Virginia A 3,551 5,553 5,174 3,591 5,691 5,314 1.1 2.5 2.7
West Virginia 7,872 4,874 5,103 7,959 5,060 5,265 1.1 3.8. 3.2
North Carolina 2,950 2,564 2,615 2,246 2,576 2.535 -23.9 .5 -3.1
South Careina 1 2,263 2,908 2,r49 2,230 2,933 2,516 -1.5 .9 -1.3
Georgia 2,068 2,625 2,284 2,006 2,399 2,155 -3.0 -9.6 -5.6
Florida 32,179 23,39. 24,755 30,322 22,&76 23,331 -5.8 -5.5 -5.8
South Atlantic 2.313 3,234 2,899 2,187 3,230 2,837 -5.4 -.1 -2.1
Kentucky 3,181 6,771 6,321 3,630 6,611 6,267 14.1 -2.h ..9
Tennessee 2,652 3,483 3,253 2,698 3.398 3.219 1.7 -C.4 -1.0
Alabama 2,574 3,420 3,192 2,859 3,168 3,097 11.1 -6.8 -3.0
Mississippi 7,091 9,029 869 ,096 8,806 8,256 .1 -2. -1.4
East South Central 594,259 98) 5,453 4,467 5,795 .,47 4.9 -.9 .6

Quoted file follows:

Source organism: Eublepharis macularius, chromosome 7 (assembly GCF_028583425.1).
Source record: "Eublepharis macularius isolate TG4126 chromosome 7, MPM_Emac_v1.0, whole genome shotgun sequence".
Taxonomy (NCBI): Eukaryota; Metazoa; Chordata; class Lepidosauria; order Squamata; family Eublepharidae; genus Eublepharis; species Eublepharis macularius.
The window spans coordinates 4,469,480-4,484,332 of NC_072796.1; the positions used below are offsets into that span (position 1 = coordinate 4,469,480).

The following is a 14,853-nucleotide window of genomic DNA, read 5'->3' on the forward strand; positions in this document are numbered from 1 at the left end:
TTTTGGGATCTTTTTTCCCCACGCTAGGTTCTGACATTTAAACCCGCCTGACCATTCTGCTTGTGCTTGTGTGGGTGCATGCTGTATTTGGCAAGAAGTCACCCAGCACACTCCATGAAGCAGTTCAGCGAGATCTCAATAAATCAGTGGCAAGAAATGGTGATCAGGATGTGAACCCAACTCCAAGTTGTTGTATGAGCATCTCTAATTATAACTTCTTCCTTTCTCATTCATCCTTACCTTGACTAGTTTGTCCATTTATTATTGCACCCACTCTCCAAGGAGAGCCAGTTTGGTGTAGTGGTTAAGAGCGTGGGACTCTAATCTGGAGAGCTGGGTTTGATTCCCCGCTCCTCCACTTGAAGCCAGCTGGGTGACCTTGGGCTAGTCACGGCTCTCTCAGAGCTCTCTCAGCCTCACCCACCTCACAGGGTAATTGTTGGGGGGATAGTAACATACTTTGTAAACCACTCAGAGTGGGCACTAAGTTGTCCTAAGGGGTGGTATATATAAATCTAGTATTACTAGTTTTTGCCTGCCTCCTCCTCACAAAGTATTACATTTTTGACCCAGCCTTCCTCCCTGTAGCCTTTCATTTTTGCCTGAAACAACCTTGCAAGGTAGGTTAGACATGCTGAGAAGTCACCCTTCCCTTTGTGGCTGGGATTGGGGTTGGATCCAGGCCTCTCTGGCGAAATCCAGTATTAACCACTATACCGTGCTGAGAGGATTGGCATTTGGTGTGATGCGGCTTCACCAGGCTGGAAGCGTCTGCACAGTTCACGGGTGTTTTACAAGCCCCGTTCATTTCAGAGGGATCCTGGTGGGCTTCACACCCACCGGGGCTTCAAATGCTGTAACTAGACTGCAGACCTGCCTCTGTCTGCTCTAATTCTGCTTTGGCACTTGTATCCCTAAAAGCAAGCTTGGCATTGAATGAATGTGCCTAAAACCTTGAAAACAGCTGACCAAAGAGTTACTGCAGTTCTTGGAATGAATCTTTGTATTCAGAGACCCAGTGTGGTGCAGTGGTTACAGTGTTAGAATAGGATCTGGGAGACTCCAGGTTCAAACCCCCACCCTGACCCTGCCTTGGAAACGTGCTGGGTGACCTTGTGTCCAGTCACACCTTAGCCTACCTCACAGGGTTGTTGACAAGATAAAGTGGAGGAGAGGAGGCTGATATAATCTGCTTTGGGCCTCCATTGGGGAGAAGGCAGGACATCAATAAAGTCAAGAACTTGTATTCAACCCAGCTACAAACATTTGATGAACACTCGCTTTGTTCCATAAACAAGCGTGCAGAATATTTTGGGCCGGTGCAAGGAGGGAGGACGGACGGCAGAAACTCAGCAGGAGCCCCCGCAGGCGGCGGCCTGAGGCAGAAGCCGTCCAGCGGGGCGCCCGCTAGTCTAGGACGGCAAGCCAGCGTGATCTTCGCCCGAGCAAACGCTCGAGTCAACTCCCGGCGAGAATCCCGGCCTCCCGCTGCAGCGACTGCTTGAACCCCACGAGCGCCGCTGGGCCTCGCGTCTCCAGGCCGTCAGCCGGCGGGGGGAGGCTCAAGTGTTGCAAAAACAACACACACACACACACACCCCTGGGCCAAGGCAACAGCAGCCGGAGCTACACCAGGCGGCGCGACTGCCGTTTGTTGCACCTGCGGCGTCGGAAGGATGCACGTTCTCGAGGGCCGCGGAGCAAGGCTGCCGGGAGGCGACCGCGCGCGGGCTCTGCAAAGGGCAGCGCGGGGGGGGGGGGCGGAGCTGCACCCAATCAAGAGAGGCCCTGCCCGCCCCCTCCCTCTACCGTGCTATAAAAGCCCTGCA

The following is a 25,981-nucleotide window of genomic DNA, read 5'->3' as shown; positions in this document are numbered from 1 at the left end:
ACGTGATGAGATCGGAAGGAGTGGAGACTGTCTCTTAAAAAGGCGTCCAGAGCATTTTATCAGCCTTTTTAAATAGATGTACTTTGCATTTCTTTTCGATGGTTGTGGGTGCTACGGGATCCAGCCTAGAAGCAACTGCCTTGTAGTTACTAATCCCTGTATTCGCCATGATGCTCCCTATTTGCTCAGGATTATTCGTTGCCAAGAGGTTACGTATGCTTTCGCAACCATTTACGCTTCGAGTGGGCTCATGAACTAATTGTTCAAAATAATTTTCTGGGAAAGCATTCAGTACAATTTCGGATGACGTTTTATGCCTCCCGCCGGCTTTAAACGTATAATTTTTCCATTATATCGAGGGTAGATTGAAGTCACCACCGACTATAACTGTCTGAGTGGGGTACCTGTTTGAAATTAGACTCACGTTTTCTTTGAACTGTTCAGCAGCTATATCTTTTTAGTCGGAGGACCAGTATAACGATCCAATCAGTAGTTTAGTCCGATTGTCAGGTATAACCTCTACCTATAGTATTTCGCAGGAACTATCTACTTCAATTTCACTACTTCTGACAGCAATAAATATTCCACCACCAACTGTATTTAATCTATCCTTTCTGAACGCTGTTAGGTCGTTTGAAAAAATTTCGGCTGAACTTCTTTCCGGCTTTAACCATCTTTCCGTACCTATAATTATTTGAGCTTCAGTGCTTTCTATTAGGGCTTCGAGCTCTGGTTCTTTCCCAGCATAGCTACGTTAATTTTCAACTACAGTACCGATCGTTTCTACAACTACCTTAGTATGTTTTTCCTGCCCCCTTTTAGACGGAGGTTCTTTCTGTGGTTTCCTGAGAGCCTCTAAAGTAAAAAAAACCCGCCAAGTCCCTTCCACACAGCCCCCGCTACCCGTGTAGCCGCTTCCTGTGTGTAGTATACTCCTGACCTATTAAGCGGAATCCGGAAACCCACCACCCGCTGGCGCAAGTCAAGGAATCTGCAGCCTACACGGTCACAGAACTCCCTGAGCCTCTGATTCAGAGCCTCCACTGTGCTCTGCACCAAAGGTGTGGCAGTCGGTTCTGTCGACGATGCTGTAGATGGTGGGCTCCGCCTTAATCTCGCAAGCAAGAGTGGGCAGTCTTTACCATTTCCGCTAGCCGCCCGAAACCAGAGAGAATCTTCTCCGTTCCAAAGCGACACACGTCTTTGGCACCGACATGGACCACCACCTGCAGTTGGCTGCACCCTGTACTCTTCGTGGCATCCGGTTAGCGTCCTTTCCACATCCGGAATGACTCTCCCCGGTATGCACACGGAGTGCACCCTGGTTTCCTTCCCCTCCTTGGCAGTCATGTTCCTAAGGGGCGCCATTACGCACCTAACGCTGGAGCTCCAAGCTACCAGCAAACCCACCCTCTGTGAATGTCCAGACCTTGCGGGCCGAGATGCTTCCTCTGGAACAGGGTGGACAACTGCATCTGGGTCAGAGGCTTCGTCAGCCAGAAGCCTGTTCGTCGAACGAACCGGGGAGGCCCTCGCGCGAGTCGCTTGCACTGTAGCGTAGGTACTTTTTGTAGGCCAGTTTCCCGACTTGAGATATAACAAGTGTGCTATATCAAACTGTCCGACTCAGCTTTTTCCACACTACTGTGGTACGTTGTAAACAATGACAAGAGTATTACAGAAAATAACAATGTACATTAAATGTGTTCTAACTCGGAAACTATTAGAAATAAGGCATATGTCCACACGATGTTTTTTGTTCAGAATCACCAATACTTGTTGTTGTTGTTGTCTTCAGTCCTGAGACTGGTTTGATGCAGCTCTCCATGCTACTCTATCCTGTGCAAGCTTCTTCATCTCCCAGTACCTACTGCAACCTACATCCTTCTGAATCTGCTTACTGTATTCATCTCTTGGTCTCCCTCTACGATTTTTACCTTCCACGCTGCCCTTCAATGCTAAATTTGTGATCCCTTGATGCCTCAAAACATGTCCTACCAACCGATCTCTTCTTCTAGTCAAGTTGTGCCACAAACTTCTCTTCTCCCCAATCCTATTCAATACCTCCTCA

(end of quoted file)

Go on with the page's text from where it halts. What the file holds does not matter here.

Arkansas 3,905 6,263 5,752 3.833 6,247 5,734 -1.8 -.3 *3
Louisiana 5,432 5,672 5,584 5,496 5,515 5,508 1.2 -2.8 -1.L
oklaoma 2,373 3,158 2,911 2,354 3,098 2,835 -.8 -1.9 -2.6
Texas 3,720 8,646 6,680 3,756 8,716 6,592 .1.C .8 -1.7
West South Central 3,341 5,897 5,020 3,330 5,937 4,969 -. .7 -1.0
Montana 3,678 6,164 5,025 3,827 5,904 4,799 4.1 -4.2 -4.5
Idaho 3,438 5,582 4,996 3,771 5,427 4.922 9.7 -2.8 -1-5
Wyoming 3.557 6,142 5,281 478 5,641 3,346 -86.6 -8.2 -36.6
Colorado 4,683 6,051 5.871 4,129 6,329 5.953 -11.8 4.6 1.4
New Mexico 3,087 18,116 12,161 3,146 22,216 16,065 1.9 22.6 32.1
Arizona 6 373 9,500 9,246 6,467 11,95 11,14 1.5 25.2 24.2
Utah 2.134 1,647 1,833 2,050 1,599 1,816 -3.9 -2.9 -.9
Nevada I -Mountain I -605 6,214 5,477 Effa 6,567 6.6 5.7 ___Washington 8624 9.933 9,779 9,403 9,879 9,814 9.0 -.5 .4
Oregon 5.296 7,788 7,164 5,895 8.132 7.502 11.3 4.4 4.7
California 6.502 11,1 8,941 6,628 7,463 7.061 1.9 A_ 2. -21.0